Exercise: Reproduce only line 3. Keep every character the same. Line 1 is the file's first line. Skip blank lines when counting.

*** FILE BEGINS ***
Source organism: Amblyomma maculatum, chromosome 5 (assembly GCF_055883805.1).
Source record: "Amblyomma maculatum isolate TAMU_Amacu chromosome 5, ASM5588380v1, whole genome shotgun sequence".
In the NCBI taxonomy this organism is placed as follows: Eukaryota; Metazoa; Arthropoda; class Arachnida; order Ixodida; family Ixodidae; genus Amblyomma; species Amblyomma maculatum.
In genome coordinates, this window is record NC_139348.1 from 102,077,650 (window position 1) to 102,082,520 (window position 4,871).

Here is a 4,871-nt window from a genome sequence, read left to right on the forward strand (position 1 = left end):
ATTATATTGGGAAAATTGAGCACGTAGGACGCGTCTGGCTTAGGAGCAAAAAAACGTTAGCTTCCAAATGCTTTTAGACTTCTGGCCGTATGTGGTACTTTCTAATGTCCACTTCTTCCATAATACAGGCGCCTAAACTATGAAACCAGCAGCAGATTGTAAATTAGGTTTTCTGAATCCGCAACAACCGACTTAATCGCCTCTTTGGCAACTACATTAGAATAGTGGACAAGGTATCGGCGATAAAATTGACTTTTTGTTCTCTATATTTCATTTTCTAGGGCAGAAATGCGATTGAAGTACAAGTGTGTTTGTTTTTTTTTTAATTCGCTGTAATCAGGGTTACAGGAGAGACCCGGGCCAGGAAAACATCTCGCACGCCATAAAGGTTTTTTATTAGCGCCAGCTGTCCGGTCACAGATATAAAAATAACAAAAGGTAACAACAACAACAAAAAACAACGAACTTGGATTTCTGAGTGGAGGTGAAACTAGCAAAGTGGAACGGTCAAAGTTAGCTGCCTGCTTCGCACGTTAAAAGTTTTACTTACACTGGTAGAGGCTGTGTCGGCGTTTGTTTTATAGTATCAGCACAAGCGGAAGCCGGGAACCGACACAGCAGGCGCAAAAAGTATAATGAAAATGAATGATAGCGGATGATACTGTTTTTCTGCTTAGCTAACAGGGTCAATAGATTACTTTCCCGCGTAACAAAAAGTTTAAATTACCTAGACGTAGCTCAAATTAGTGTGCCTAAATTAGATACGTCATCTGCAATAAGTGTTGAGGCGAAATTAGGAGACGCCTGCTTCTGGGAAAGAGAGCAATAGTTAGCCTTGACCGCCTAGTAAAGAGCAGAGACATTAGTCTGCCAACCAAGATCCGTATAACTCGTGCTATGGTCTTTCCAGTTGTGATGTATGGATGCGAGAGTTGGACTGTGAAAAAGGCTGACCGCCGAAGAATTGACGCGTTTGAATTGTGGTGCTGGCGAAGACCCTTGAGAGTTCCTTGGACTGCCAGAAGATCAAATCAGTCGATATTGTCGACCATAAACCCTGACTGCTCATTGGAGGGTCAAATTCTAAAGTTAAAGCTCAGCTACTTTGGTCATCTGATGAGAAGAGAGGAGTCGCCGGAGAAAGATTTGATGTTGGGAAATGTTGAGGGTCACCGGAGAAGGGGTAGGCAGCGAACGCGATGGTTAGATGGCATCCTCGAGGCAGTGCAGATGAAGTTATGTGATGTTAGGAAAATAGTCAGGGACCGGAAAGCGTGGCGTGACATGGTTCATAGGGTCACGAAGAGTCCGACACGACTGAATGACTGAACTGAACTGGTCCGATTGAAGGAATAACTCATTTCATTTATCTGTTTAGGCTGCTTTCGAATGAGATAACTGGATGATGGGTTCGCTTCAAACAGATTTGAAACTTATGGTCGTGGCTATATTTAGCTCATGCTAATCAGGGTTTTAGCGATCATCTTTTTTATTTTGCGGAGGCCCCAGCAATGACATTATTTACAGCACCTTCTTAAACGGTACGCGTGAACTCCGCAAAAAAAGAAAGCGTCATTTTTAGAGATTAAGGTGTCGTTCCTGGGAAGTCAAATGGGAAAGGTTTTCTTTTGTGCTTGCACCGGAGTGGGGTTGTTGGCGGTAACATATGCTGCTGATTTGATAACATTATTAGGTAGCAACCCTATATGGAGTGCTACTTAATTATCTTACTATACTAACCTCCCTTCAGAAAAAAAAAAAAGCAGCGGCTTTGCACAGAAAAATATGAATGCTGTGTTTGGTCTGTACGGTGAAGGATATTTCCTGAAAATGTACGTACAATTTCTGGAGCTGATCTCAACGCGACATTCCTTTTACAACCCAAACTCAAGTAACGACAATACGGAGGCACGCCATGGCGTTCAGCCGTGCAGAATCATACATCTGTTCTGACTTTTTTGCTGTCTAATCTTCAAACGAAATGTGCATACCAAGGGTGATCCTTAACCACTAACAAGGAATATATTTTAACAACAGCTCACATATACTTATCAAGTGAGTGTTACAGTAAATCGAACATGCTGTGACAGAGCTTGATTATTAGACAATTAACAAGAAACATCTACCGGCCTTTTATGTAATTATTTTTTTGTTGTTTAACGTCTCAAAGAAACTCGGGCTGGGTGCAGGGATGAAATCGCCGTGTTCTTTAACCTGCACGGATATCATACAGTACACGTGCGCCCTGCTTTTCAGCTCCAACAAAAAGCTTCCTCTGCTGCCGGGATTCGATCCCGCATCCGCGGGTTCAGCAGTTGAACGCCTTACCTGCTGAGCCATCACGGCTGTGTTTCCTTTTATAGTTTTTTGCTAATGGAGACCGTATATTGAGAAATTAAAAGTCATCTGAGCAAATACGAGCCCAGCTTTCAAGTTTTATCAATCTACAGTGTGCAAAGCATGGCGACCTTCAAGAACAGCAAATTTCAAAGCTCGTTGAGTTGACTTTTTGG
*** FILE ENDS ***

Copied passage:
In the NCBI taxonomy this organism is placed as follows: Eukaryota; Metazoa; Arthropoda; class Arachnida; order Ixodida; family Ixodidae; genus Amblyomma; species Amblyomma maculatum.